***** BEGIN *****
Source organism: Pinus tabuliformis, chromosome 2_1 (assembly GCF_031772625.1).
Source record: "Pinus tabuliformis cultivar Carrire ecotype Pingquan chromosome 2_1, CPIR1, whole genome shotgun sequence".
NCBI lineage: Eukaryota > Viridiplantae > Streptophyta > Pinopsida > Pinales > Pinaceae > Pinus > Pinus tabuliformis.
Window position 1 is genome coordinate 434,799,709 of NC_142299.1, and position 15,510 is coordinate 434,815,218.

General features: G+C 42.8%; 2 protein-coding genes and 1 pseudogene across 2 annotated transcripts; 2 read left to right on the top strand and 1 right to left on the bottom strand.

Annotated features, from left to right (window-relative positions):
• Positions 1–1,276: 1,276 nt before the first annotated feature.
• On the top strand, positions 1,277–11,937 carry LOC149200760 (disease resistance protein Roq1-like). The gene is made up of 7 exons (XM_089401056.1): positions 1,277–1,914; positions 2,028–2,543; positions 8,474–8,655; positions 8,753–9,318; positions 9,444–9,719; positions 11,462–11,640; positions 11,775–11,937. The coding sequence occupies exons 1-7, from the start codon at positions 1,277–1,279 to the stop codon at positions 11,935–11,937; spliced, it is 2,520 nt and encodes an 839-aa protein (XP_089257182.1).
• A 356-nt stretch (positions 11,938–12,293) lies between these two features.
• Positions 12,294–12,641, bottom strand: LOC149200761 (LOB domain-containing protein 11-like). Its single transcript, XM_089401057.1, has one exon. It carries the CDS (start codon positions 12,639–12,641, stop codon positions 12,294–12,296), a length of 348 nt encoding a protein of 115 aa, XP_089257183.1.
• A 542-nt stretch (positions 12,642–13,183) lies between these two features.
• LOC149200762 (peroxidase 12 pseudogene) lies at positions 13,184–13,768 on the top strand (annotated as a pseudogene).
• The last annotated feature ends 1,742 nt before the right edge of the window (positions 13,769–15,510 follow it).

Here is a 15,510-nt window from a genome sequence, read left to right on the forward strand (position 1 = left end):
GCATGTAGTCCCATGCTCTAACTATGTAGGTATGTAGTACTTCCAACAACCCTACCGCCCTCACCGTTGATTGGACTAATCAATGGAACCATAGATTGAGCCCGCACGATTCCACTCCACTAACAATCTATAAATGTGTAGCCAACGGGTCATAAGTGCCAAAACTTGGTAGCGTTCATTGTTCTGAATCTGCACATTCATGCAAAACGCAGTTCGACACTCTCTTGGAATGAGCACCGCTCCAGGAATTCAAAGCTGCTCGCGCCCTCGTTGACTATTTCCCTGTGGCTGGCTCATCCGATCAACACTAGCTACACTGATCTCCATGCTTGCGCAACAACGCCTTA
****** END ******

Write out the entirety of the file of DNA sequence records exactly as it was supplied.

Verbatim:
Source organism: Pinus tabuliformis, chromosome 2_1 (assembly GCF_031772625.1).
Source record: "Pinus tabuliformis cultivar Carrire ecotype Pingquan chromosome 2_1, CPIR1, whole genome shotgun sequence".
NCBI lineage: Eukaryota > Viridiplantae > Streptophyta > Pinopsida > Pinales > Pinaceae > Pinus > Pinus tabuliformis.
Window position 1 is genome coordinate 434,799,709 of NC_142299.1, and position 15,510 is coordinate 434,815,218.

General features: G+C 42.8%; 2 protein-coding genes and 1 pseudogene across 2 annotated transcripts; 2 read left to right on the top strand and 1 right to left on the bottom strand.

Annotated features, from left to right (window-relative positions):
• Positions 1–1,276: 1,276 nt before the first annotated feature.
• On the top strand, positions 1,277–11,937 carry LOC149200760 (disease resistance protein Roq1-like). The gene is made up of 7 exons (XM_089401056.1): positions 1,277–1,914; positions 2,028–2,543; positions 8,474–8,655; positions 8,753–9,318; positions 9,444–9,719; positions 11,462–11,640; positions 11,775–11,937. The coding sequence occupies exons 1-7, from the start codon at positions 1,277–1,279 to the stop codon at positions 11,935–11,937; spliced, it is 2,520 nt and encodes an 839-aa protein (XP_089257182.1).
• A 356-nt stretch (positions 11,938–12,293) lies between these two features.
• Positions 12,294–12,641, bottom strand: LOC149200761 (LOB domain-containing protein 11-like). Its single transcript, XM_089401057.1, has one exon. It carries the CDS (start codon positions 12,639–12,641, stop codon positions 12,294–12,296), a length of 348 nt encoding a protein of 115 aa, XP_089257183.1.
• A 542-nt stretch (positions 12,642–13,183) lies between these two features.
• LOC149200762 (peroxidase 12 pseudogene) lies at positions 13,184–13,768 on the top strand (annotated as a pseudogene).
• The last annotated feature ends 1,742 nt before the right edge of the window (positions 13,769–15,510 follow it).

Here is a 15,510-nt window from a genome sequence, read left to right on the forward strand (position 1 = left end):
GCATGTAGTCCCATGCTCTAACTATGTAGGTATGTAGTACTTCCAACAACCCTACCGCCCTCACCGTTGATTGGACTAATCAATGGAACCATAGATTGAGCCCGCACGATTCCACTCCACTAACAATCTATAAATGTGTAGCCAACGGGTCATAAGTGCCAAAACTTGGTAGCGTTCATTGTTCTGAATCTGCACATTCATGCAAAACGCAGTTCGACACTCTCTTGGAATGAGCACCGCTCCAGGAATTCAAAGCTGCTCGCGCCCTCGTTGACTATTTCCCTGTGGCTGGCTCATCCGATCAACACTAGCTACACTGATCTCCATGCTTGCGCAACAACGCCTTA